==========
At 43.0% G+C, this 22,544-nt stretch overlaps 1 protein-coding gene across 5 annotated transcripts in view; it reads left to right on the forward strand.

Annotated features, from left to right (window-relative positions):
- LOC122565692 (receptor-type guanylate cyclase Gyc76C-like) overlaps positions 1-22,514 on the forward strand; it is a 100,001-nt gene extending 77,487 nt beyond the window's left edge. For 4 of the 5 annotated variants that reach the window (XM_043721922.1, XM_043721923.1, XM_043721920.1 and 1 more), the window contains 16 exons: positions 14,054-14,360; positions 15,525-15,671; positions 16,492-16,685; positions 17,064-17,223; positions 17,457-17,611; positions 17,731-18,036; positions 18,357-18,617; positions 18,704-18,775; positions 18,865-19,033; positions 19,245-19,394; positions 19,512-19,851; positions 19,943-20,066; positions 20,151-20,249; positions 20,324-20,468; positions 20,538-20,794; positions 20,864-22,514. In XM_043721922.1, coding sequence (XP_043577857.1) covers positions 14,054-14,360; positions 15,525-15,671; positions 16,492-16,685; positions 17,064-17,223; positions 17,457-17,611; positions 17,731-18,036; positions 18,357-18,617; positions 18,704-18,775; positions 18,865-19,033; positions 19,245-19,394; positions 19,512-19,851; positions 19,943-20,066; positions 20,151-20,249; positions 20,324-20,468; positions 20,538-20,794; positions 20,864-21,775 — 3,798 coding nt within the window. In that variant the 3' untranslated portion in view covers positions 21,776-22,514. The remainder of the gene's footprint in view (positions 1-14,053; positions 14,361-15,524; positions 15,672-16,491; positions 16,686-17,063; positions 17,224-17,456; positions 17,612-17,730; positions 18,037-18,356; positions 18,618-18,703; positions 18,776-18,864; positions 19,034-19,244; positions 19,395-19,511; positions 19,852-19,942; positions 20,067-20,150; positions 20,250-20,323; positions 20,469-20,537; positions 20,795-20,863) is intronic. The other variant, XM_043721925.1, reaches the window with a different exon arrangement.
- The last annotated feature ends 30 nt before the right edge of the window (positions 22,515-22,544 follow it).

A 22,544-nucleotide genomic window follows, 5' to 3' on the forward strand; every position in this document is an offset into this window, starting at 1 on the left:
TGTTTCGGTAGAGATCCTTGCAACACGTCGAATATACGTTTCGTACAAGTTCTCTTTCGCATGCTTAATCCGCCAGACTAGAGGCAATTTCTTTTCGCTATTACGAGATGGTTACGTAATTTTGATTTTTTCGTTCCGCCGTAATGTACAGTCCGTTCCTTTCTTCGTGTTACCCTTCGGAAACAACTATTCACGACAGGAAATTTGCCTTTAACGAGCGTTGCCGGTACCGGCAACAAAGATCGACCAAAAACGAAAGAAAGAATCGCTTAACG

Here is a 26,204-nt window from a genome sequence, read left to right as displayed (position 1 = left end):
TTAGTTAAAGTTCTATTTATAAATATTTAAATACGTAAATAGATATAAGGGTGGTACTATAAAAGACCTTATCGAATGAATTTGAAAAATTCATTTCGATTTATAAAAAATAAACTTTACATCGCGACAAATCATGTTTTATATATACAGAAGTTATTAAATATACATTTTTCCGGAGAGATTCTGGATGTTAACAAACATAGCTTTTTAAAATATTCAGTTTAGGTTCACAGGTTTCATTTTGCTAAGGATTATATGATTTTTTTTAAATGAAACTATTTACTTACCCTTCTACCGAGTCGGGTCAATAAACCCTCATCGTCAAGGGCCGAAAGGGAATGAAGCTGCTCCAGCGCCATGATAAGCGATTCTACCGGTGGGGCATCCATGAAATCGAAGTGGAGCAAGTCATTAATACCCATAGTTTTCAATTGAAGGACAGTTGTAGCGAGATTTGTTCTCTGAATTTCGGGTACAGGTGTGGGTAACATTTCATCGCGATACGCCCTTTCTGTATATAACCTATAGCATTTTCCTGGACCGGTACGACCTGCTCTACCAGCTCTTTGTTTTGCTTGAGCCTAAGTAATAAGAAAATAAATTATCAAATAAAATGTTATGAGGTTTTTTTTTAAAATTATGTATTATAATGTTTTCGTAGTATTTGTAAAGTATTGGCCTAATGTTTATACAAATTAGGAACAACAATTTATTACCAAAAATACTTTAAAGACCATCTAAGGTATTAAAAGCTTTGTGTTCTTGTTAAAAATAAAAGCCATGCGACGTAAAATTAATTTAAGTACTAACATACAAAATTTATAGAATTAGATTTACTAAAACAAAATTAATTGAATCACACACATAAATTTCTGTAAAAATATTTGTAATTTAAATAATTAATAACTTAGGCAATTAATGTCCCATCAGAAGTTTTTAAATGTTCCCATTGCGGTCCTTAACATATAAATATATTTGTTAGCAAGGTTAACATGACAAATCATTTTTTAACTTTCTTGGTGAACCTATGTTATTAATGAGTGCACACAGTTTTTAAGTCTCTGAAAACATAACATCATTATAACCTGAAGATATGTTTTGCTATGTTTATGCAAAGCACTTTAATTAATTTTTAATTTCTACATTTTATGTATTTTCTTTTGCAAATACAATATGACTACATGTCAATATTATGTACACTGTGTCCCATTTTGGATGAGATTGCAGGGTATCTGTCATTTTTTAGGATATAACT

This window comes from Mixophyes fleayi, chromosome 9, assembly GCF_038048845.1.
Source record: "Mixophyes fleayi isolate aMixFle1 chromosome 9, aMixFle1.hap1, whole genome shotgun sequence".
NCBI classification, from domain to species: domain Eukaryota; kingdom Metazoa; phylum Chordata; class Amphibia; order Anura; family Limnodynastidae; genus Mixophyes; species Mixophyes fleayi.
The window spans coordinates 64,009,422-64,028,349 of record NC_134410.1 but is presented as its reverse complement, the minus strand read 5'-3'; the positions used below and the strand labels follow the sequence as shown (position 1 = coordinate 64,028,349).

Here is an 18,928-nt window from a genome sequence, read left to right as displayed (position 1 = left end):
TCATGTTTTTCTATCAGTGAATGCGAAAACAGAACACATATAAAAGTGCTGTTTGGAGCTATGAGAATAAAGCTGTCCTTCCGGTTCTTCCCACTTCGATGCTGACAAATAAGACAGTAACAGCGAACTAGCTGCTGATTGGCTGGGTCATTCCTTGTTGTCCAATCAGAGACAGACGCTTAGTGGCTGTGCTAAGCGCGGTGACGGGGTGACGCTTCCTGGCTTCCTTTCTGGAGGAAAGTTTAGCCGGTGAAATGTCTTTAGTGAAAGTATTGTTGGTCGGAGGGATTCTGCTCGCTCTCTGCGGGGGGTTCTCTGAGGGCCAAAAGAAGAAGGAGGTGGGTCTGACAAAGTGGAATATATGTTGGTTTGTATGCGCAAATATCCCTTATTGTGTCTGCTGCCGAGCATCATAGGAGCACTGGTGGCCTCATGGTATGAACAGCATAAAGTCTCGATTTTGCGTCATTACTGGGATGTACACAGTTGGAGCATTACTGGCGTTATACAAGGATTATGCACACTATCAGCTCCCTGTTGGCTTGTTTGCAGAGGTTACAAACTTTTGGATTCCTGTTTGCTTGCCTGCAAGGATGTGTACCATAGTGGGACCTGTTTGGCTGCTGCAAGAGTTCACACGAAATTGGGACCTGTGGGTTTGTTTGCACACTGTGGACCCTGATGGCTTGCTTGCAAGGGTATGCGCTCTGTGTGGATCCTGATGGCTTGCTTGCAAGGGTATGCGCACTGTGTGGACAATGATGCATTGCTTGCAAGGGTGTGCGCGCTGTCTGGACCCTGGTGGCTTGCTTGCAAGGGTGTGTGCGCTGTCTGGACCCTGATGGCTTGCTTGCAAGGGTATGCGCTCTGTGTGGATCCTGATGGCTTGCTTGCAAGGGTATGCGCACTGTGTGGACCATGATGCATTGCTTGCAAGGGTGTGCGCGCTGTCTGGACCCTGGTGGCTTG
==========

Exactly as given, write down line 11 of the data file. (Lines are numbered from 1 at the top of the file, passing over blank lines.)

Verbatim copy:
NCBI classification, from domain to species: domain Eukaryota; kingdom Metazoa; phylum Chordata; class Amphibia; order Anura; family Limnodynastidae; genus Mixophyes; species Mixophyes fleayi.